# Proof of commonality of acceptors in majorities

In the Paxos consensus protocol, a fact that follows from its construction is "any two majority sets of acceptors will have at least one acceptor in common". This observation can be extended to any N majority sets of acceptors having either at least one acceptor in common, or acceptors that are distinctly present in each N-1 sets of acceptors.

"Therefore if two proposals are agreed to by a majority, there must be at least one acceptor that agreed to both. This means that when another proposal, for example, is made, a third majority is guaranteed to include either the acceptor that saw both previous proposals or two acceptors that saw one each."

I have an intuitive understanding of why this is so (should be a simple pigeonhole principle application), but I am having difficulty proving this formally. I would like a formal proof.

Let $A,B,C$ be the first, second and third majorities. If there are $M$ players, we can think of $A,B,C$ as subsets of $[M] = \{1,\ldots,M\}$ satisfying $|A|,|B|,|C|>M/2$.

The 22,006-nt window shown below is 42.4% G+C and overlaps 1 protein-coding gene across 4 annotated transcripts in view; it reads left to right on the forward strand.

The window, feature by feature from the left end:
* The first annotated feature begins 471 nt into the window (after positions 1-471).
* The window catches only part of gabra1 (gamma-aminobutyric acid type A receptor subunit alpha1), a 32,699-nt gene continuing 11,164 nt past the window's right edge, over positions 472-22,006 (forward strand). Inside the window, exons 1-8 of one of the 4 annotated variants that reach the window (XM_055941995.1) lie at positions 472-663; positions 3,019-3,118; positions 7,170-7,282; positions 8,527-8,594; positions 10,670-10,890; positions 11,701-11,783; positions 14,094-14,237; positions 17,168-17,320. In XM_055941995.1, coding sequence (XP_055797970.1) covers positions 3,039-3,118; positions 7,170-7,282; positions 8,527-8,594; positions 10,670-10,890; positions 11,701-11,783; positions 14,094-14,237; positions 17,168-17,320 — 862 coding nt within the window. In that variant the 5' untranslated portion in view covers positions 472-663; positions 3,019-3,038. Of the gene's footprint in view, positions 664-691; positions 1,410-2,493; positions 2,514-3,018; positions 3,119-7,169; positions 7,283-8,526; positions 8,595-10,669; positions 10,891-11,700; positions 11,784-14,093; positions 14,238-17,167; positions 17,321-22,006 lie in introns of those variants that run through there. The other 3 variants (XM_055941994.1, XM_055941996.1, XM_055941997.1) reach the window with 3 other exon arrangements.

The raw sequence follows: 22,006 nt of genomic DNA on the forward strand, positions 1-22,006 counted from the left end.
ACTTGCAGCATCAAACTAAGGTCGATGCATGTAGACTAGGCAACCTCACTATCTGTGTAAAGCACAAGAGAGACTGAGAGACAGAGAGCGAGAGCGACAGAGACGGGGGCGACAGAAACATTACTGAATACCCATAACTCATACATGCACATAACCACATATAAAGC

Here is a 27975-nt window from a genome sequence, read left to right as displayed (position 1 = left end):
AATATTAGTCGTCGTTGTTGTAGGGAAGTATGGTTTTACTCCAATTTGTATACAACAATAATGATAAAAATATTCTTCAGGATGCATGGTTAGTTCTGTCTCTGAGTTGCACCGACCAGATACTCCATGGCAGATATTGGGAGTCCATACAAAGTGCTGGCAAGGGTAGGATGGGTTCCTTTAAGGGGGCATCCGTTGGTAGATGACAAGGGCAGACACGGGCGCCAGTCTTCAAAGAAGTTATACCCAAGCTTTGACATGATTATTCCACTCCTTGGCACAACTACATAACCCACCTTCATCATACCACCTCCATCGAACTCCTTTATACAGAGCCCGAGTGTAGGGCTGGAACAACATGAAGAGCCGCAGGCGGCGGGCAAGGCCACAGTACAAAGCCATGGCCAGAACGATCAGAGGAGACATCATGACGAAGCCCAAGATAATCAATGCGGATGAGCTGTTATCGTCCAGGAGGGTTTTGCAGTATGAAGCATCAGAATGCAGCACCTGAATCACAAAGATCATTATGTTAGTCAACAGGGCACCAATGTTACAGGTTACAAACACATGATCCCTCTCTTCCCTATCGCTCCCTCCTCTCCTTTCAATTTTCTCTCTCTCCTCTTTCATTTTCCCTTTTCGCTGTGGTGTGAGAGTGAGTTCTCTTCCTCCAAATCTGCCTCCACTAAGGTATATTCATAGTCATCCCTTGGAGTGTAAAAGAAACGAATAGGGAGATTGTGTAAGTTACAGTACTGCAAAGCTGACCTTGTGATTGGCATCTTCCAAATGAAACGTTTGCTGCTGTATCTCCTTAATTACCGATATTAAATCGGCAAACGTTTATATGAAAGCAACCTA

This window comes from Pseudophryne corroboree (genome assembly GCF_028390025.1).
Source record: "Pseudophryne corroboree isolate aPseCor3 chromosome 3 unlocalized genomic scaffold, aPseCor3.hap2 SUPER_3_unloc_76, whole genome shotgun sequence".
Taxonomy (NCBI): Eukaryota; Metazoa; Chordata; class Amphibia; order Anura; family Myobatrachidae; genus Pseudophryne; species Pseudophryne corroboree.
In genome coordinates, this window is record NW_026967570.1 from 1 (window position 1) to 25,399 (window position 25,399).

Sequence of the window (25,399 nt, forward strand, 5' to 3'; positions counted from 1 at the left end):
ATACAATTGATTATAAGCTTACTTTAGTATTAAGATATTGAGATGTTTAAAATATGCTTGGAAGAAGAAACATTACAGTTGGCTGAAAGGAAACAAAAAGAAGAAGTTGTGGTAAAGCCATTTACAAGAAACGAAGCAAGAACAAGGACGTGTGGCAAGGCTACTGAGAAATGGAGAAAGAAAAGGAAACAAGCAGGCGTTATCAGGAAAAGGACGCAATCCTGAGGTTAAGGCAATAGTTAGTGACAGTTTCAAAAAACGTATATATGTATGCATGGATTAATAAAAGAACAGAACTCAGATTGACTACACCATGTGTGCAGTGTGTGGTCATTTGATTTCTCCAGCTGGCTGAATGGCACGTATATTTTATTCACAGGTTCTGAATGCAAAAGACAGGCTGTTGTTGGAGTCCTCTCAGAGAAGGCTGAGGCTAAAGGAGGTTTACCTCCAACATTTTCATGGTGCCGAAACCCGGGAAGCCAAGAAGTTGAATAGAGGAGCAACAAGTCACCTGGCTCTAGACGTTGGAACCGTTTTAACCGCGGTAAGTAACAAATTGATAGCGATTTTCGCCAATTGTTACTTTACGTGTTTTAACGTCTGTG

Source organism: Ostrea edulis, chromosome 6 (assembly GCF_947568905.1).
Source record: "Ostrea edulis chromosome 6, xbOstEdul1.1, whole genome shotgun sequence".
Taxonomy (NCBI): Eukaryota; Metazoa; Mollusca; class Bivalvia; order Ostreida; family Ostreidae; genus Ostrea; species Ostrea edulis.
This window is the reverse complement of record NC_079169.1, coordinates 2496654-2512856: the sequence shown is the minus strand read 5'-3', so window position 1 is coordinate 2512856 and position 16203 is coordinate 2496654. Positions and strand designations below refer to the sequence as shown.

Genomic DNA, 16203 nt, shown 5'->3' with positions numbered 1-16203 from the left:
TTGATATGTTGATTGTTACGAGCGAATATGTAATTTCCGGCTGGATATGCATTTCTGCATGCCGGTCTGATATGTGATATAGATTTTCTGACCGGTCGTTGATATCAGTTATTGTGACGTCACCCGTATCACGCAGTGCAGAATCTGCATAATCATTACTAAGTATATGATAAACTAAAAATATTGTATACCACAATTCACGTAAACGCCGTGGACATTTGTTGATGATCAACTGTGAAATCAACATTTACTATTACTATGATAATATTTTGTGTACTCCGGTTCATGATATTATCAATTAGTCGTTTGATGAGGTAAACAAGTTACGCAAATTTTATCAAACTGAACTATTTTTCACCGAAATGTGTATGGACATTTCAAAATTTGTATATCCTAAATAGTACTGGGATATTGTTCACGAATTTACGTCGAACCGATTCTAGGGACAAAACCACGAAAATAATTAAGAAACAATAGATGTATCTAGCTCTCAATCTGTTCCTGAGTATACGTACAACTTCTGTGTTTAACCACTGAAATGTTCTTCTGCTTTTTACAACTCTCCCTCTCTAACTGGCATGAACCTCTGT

If $A,B$ were disjoint then $|A \cup B| = |A| + |B| > M$, which contradicts $A \cup B \subseteq [M]$; that's why two majorities always have an acceptor in common.
If $C$ intersects $A \cap B$ then the third majority includes an acceptor that saw both previous proposals, so suppose that $C$ is disjoint from $A \cap B$. Define $$A' = A \setminus (A \cap B), \;\;\; B' = B \setminus (A \cap B) \;\;\; U = [M] \setminus (A \cap B).$$ In order to show that the third majority includes two acceptors that saw one of the previous proposals each, we need to show that $C$ intersects both $A'$ and $B'$. If $C$ didn't intersect $A'$ then $|C \cup A'| = |C| + |A'| > M - |A\cap B|$, which contradicts $C \cup A' \subseteq U$ since $|U| = M - |A\cap B|$; so $C$ must intersect $A'$. Similarly, $C$ must intersect $B'$.
• Now I'm convinced. Thanks. My understanding hiccuped for a moment where you used $|C \cup A'| = |C| + |A'| > M - |A\cap B|$ rather than explicitly stating that $|C| + |A'| > M$, which still contradicts $C \cup A' \subseteq U$. (I guess I was wondering the point of the pedantry). Anyways, how does one go about extending this proof for the N majorities case? A sketch or hint would suffice. – Grayskin Nov 2 '14 at 23:11
• Actually we don't know that $|C|+|A'| > M$, since we removed $|A\cap B|$ elements from $A$. We only know that $|C|>M/2$ and $|A'| = |A|-|A\cap B| > M/2-|A\cap B|$, and so $|C|+|A'| > M-|A\cap B|$. Unfortunately I don't know what the general case is, so I can't help you with that, but I'm sure it's very similar. – Yuval Filmus Nov 3 '14 at 0:13